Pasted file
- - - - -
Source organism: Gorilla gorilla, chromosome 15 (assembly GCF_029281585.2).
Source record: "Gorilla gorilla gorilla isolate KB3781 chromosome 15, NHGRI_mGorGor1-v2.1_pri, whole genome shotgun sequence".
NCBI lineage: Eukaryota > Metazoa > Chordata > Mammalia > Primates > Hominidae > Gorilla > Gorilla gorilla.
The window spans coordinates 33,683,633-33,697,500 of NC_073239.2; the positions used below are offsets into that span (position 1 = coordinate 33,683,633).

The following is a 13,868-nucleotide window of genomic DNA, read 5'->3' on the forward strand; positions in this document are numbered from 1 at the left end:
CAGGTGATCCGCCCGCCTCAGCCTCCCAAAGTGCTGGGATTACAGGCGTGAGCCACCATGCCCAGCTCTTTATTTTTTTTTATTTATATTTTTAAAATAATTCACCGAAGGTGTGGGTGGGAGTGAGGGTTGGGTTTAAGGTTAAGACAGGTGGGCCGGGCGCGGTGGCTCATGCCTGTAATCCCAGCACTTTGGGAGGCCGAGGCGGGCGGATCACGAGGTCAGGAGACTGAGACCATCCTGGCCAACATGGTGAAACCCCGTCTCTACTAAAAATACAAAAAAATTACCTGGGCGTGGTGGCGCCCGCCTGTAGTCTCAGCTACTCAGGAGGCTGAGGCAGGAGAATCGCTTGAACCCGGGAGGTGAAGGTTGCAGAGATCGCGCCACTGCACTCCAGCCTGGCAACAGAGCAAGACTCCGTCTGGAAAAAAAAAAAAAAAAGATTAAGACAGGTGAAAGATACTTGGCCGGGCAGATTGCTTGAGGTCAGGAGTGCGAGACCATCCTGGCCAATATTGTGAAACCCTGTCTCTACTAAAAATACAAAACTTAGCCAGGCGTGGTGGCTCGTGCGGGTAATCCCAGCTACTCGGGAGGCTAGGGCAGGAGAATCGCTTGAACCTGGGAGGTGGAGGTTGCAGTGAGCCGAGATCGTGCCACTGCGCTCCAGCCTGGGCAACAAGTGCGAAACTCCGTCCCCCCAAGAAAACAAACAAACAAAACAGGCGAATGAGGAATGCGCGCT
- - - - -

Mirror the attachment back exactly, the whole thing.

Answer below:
Source organism: Gorilla gorilla, chromosome 15 (assembly GCF_029281585.2).
Source record: "Gorilla gorilla gorilla isolate KB3781 chromosome 15, NHGRI_mGorGor1-v2.1_pri, whole genome shotgun sequence".
NCBI lineage: Eukaryota > Metazoa > Chordata > Mammalia > Primates > Hominidae > Gorilla > Gorilla gorilla.
The window spans coordinates 33,683,633-33,697,500 of NC_073239.2; the positions used below are offsets into that span (position 1 = coordinate 33,683,633).

The following is a 13,868-nucleotide window of genomic DNA, read 5'->3' on the forward strand; positions in this document are numbered from 1 at the left end:
CAGGTGATCCGCCCGCCTCAGCCTCCCAAAGTGCTGGGATTACAGGCGTGAGCCACCATGCCCAGCTCTTTATTTTTTTTTATTTATATTTTTAAAATAATTCACCGAAGGTGTGGGTGGGAGTGAGGGTTGGGTTTAAGGTTAAGACAGGTGGGCCGGGCGCGGTGGCTCATGCCTGTAATCCCAGCACTTTGGGAGGCCGAGGCGGGCGGATCACGAGGTCAGGAGACTGAGACCATCCTGGCCAACATGGTGAAACCCCGTCTCTACTAAAAATACAAAAAAATTACCTGGGCGTGGTGGCGCCCGCCTGTAGTCTCAGCTACTCAGGAGGCTGAGGCAGGAGAATCGCTTGAACCCGGGAGGTGAAGGTTGCAGAGATCGCGCCACTGCACTCCAGCCTGGCAACAGAGCAAGACTCCGTCTGGAAAAAAAAAAAAAAAAGATTAAGACAGGTGAAAGATACTTGGCCGGGCAGATTGCTTGAGGTCAGGAGTGCGAGACCATCCTGGCCAATATTGTGAAACCCTGTCTCTACTAAAAATACAAAACTTAGCCAGGCGTGGTGGCTCGTGCGGGTAATCCCAGCTACTCGGGAGGCTAGGGCAGGAGAATCGCTTGAACCTGGGAGGTGGAGGTTGCAGTGAGCCGAGATCGTGCCACTGCGCTCCAGCCTGGGCAACAAGTGCGAAACTCCGTCCCCCCAAGAAAACAAACAAACAAAACAGGCGAATGAGGAATGCGCGCT